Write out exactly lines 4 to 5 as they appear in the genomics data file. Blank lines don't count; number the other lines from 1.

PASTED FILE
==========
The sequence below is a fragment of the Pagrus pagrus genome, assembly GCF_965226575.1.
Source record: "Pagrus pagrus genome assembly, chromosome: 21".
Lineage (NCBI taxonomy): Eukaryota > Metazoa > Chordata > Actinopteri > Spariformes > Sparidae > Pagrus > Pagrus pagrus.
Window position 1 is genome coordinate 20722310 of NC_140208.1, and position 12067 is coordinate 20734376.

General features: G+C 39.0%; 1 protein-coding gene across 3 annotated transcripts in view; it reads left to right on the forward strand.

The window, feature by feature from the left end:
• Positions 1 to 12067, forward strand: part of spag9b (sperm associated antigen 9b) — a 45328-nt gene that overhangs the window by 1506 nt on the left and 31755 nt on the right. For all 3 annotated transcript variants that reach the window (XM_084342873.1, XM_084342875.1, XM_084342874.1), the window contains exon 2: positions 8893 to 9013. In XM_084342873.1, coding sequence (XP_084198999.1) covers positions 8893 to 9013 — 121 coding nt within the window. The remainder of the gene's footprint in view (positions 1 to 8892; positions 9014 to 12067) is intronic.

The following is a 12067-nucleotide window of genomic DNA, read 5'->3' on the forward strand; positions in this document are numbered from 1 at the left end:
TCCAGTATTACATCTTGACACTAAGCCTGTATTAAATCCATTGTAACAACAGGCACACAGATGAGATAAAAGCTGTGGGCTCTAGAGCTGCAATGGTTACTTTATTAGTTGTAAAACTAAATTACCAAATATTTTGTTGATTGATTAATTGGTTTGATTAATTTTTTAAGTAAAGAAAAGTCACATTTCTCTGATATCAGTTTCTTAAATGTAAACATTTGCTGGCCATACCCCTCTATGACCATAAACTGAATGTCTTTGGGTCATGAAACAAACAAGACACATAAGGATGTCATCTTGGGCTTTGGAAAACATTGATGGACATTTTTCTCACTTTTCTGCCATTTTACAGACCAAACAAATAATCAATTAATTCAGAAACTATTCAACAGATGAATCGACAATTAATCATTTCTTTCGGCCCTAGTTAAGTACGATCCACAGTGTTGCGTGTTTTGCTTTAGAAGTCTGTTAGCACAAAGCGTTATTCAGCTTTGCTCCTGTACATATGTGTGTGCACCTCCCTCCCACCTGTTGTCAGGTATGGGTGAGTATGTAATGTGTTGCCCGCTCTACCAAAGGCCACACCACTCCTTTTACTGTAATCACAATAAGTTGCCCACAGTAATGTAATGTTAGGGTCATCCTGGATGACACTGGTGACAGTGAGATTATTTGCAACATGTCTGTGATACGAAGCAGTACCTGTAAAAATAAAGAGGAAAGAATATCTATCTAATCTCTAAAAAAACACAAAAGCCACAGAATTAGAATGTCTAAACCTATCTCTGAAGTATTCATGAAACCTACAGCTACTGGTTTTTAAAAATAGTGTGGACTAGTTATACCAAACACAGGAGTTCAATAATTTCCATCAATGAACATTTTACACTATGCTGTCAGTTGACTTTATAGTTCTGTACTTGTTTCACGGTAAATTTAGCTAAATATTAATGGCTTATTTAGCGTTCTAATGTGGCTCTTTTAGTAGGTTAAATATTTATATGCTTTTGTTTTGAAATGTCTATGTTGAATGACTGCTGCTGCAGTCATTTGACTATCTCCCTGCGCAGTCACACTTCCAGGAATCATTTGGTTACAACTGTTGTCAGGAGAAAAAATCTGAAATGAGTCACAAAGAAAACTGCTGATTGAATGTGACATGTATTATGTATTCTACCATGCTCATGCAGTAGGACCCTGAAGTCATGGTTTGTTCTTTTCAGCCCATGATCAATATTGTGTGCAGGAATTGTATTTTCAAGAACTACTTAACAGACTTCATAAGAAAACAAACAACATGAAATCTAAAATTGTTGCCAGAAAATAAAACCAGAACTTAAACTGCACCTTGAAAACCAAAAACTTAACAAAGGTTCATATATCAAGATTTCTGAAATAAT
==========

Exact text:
Window position 1 is genome coordinate 20722310 of NC_140208.1, and position 12067 is coordinate 20734376.

General features: G+C 39.0%; 1 protein-coding gene across 3 annotated transcripts in view; it reads left to right on the forward strand.